FIG. 1A is a high-level, block/schematic diagram illustrating, in an overview kind of way, a preferred and best mode embodiment and manner of practicing the present invention with respect to an imaging job which has been pre-created by an imager driver. A printing environment is employed here for illustration.
FIG. 1B is a similar, high-level, block/schematic diagram illustrating practice of the invention with regard to job creation in a printing environment employing a configurable virtual printer driver.
FIG. 1C is like FIGS. 1A and 1B, except here illustrating practice of the invention with respect to print-job creation employing a creatable pseudo driver for direct printing.
FIG. 2 is a somewhat more detailed block/schematic representation of a system and method which are constructed, and which function, in accordance with the arrangement pictured in FIG. 1A.
FIGS. 3A and 3B illustrate user-definable imaging job options, definitions and values. FIG. 3A and 3B should be read in a manner whereby the information in FIG. 3A flows downwardly into the information presented in FIG. 3B.
FIGS. 4A and 4B illustrate user-definable imager driver definitions and settings. These two figures should be read with the information in FIG. 4A flowing downwardly into the information presented in FIG. 4B.
FIG. 5 is a block/schematic diagram illustrating Imaging Capabilities Matching—Best Fit—Compatible (Homogeneous) Imaging Streams.
FIG. 6 illustrates a topic area referred to herein as Imaging Capabilities Matching—Best Fit (Heterogeneous) Imaging Streams.
FIG. 7 illustrates the topic Virtual or Pseudo Imaging Device Driver—Direct Imaging.
FIG. 8 illustrates a topic referred to herein as Virtual or Pseudo Imaging Device Driver—Generic Imager Driver.
FIGS. 9 and 10 give two different illustrations referred to as Imaging-Job Error Recovery—Re-Start Job on a Compatible Imager.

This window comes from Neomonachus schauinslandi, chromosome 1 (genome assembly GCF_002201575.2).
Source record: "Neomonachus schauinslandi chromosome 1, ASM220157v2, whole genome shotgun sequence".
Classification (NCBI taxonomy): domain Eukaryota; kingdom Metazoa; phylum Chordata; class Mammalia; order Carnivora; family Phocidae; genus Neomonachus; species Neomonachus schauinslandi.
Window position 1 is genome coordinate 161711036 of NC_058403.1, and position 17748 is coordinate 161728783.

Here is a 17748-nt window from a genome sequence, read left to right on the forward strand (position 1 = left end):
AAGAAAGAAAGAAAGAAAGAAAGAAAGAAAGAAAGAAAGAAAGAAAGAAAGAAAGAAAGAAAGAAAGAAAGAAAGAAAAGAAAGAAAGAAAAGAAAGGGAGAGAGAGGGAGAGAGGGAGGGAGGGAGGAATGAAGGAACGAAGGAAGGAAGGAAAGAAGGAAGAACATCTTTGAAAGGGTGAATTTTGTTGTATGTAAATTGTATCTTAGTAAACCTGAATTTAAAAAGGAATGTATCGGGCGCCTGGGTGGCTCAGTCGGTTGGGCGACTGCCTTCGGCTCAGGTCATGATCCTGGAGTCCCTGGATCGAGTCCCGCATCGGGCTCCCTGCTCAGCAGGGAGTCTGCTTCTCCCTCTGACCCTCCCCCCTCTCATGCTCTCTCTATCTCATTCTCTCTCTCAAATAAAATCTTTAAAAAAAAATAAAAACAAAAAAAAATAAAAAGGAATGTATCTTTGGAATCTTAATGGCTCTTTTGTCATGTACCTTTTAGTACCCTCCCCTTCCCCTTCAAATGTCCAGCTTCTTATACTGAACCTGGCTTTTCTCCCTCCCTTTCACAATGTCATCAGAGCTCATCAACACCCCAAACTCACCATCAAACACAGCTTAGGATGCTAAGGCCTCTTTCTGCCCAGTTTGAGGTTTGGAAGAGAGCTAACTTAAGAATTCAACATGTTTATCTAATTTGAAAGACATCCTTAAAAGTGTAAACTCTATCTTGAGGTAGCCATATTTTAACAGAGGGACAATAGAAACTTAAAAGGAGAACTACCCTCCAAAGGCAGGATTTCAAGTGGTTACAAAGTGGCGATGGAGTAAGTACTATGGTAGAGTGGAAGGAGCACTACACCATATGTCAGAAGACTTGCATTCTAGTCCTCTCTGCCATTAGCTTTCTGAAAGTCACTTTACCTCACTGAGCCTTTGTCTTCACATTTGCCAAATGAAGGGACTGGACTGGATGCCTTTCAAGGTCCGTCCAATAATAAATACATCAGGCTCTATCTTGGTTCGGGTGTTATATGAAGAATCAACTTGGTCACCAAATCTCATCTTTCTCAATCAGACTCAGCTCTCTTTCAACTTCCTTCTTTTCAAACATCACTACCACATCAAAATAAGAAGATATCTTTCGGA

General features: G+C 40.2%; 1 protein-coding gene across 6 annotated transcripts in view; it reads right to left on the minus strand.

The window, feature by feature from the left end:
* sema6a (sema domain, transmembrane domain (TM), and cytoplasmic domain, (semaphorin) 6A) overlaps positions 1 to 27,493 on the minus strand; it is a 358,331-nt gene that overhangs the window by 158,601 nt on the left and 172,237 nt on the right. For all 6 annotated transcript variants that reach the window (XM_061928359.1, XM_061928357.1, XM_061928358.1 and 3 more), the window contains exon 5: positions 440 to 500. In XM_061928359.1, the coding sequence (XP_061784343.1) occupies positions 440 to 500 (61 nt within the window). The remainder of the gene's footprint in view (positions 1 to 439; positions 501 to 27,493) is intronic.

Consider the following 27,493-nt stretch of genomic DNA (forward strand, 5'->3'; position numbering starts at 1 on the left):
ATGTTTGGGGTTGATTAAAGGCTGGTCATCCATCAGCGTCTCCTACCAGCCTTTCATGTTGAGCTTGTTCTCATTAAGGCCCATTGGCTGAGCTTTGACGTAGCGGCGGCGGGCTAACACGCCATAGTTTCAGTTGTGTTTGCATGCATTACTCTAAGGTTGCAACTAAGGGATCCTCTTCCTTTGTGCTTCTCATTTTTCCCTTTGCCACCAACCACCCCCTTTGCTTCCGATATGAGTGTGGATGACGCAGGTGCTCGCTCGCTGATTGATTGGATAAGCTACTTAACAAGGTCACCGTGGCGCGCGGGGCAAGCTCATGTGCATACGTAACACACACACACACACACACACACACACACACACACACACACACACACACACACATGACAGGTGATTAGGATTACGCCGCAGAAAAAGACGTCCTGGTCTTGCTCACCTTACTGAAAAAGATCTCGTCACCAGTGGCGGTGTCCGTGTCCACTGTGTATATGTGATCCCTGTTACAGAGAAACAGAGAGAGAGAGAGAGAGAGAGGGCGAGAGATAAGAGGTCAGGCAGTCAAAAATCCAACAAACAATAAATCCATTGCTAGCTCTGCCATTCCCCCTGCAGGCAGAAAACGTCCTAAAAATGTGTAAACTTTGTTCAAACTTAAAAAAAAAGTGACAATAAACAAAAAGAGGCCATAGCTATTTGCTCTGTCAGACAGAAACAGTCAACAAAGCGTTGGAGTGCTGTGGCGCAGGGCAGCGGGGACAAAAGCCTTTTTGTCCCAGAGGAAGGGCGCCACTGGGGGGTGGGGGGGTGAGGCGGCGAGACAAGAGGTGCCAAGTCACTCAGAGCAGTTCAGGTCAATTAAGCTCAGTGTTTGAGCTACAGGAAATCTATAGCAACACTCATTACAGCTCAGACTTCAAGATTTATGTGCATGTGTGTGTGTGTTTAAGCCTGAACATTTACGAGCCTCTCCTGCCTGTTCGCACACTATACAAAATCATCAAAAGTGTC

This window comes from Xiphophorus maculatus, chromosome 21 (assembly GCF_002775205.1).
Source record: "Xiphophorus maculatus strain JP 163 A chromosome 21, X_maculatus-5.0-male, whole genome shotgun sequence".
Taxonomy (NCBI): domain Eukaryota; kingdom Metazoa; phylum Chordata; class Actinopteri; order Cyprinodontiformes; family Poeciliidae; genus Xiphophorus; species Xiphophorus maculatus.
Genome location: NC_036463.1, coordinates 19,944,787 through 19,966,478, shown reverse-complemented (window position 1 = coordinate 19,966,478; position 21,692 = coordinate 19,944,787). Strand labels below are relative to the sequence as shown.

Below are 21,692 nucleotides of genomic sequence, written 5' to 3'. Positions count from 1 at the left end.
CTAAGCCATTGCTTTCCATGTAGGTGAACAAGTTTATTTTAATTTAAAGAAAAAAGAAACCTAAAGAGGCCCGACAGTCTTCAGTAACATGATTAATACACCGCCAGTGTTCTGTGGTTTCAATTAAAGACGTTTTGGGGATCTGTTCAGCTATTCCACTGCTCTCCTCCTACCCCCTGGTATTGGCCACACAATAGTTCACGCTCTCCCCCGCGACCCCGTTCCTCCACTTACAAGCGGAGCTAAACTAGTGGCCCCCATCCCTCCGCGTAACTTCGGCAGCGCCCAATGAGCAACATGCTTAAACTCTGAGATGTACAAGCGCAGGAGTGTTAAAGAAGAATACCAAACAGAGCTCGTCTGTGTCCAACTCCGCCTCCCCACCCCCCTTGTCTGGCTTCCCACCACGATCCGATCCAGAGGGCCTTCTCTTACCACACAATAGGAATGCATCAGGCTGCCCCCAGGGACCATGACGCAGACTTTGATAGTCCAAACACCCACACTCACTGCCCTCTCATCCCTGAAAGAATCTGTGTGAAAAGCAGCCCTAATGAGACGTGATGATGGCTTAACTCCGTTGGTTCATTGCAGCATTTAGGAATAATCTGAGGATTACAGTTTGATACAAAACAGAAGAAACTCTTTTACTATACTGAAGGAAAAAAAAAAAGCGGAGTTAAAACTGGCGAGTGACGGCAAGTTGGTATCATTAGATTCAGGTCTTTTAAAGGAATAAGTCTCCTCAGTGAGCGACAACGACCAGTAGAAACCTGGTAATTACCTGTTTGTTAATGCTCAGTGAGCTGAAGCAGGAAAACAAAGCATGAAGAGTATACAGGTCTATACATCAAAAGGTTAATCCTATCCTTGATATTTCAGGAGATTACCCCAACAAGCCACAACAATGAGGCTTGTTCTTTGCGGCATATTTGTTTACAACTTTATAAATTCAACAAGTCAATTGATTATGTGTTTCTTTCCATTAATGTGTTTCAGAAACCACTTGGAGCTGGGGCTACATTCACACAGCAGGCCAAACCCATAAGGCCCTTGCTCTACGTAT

Directing attention now to the drawings, and with reference made first to FIGS. 1A, 1B and 1C, these three figures illustrate the system and methodology of the present invention in three different applications. From a “layout” point of view, essentially the same block arrangement exists in each of these figures. Accordingly, similarly positioned blocks in these figures are similarly numbered, though in some cases differently labeled in accordance with different specific system characteristics.
 Each layout thus illustrates a specific system and methodology 12 which includes blocks 14, 16, 18, 20, 22, 24. The layout pictured in FIG. 1C additionally includes a dashed-outline block 26. These blocks are operatively interconnected similarly by single- and double-headed arrows, and the meanings and functionalities of these interconnections in the different systems will be explained shortly. Pictured within each of fragmented blocks 24 are four sub-blocks, 24 a, 24 b, 24 c, 24 d, with sub-blocks 24 b, 24 c in each block 24 being differently shaded. The reason for this shading, and for shading differentiation, will be discussed shortly. Each block 24 represents a heterogeneous collection of printers, and the sub-blocks therein represent different, individual printers, or printing devices.
 Focusing now on FIG. 1A, Block 14 represents a pre-created print job that is compatible with some pre-known printing (imaging) device. Block 16 represents structure, and a series of method steps (likenable to reverse engineering) performed by that structure, involving assessing the printing-capabilities requirements of job 14. Block 18 functions to note devices in block 24, and to select an available device, or plural devices, for specific use to handle job 14. Devices 24 b, 24 c are differently darkened by shading to indicate two different representative illustrations of being selected for use. Device 24 c, the darker one of the two shaded devices, is employed (so darkened) to illustrate selection of a single printer to handle job 14. Shaded device 24 b is employed (so darkened differently), along with device 24 c, to illustrate selection of plural (namely two) printers to handle the job.